6 of 14 new states on U.N. Human Rights Council called abusers
Member states of the United Nations on Tuesday elected 14 new countries to serve on the Human Rights Council, drawing fire from rights advocates critical of six of the incoming delegates for their dubious national track records in respecting personal freedoms.
Most criticized were the elections of China, Russia, Cuba and Saudi Arabia to the 47-member body, on which states sit for rotating three-year terms. But some groups also questioned the choices of Algeria and Vietnam.
Other new members chosen to represent geographic regions were France, Macedonia, Maldives, Mexico, Morocco, Namibia, South Africa and Britain, the U.N. General Assembly office reported after the secret balloting at its New York headquarters.
“This is a black day for human rights,” said Hillel Neuer, executive director of the independent Geneva-based rights group U.N. Watch. “Today the U.N. sent a message that politics trumps human rights, and it let down millions of victims worldwide who look to the world body for protection.”
The six new members in question are responsible for “massive violations of the freedoms of speech, press, religion and assembly,” Neuer’s group reported after what it called a comprehensive review of the countries’ response to opposition, protest and ethnic and religious minorities.
Outside the U.N. building, a group of protesters demanding Tibetan freedom unfurled a banner declaring “China Fails Human Rights,” in an attempt to spotlight their complaints of abuse at the hands of China’s communist authorities, the Associated Press reported.
“Allowing China to become a member of the U.N. Human Rights Council calls into question the council’s credibility,” said Edward McMillan-Scott, European Parliament vice president for human rights and democracy. “China’s human rights record is well-documented. Numerous reports by the U.N. itself have highlighted degrading and inhumane treatment that is routine in China: forcible abortions, religious persecution, the oppression of minorities.”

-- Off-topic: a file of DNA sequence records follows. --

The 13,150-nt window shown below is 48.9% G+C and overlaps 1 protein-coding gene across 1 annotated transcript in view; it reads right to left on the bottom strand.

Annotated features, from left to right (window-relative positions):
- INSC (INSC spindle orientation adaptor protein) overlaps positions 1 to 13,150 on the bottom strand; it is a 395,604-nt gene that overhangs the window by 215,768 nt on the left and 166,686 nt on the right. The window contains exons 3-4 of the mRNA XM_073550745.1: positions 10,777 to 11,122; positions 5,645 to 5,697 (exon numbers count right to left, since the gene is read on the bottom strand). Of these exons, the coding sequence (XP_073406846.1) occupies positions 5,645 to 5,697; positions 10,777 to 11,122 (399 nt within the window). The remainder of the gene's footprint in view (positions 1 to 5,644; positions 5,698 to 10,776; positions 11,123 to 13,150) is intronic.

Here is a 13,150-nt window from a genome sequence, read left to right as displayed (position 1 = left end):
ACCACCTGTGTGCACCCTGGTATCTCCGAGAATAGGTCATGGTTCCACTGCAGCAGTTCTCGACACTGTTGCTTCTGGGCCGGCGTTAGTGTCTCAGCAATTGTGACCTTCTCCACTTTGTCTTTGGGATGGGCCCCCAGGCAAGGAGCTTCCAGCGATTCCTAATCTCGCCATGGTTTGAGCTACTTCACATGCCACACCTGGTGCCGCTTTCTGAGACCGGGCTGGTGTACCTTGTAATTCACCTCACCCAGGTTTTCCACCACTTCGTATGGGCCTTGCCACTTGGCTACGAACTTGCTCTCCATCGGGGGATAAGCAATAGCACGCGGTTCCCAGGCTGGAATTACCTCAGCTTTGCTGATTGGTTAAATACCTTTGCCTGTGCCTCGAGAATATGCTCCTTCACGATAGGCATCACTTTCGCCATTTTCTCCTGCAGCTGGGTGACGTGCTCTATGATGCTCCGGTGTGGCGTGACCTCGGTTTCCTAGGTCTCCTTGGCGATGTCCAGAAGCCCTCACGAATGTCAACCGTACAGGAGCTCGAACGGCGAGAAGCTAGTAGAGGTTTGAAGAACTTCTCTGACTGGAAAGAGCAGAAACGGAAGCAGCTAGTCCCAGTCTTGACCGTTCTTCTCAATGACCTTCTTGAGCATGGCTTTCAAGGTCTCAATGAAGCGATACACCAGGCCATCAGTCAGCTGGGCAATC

Philippe Dam, who monitors the Geneva-based rights council for Human Rights Watch, questioned the suitability of Saudi Arabia to sit in judgment of human rights matters when it “massively cracks down on migrants: 33,000 arrests, 14,000 deportations in 8 days,” he said on Twitter.
Saudi Arabia’s election to a seat on the more influential U.N. Security Council last month drew similar protests, but the kingdom took the unusual step of rejecting its selection. In a statement from the Foreign Ministry, Saudi officials denounced the Security Council as ineffectual because of its failure to halt the civil war in Syria or to bring peace between Israelis and Palestinians.
Jordan, which had been a candidate for the rights council, withdrew its petition for that body in what was seen as a maneuver to get the Saudi seat on the Security Council when the General Assembly addresses how to fill the unexpected vacancy.
The U.S. ambassador to the United Nations, Samantha Power, issued a statement on the selection of new Human Rights Council members, regretting that the list included “some that commit significant violations of the rights the council is designed to advance and protect.”
She said the new panel choices served as “a reminder that the council’s important work remains unfinished.”
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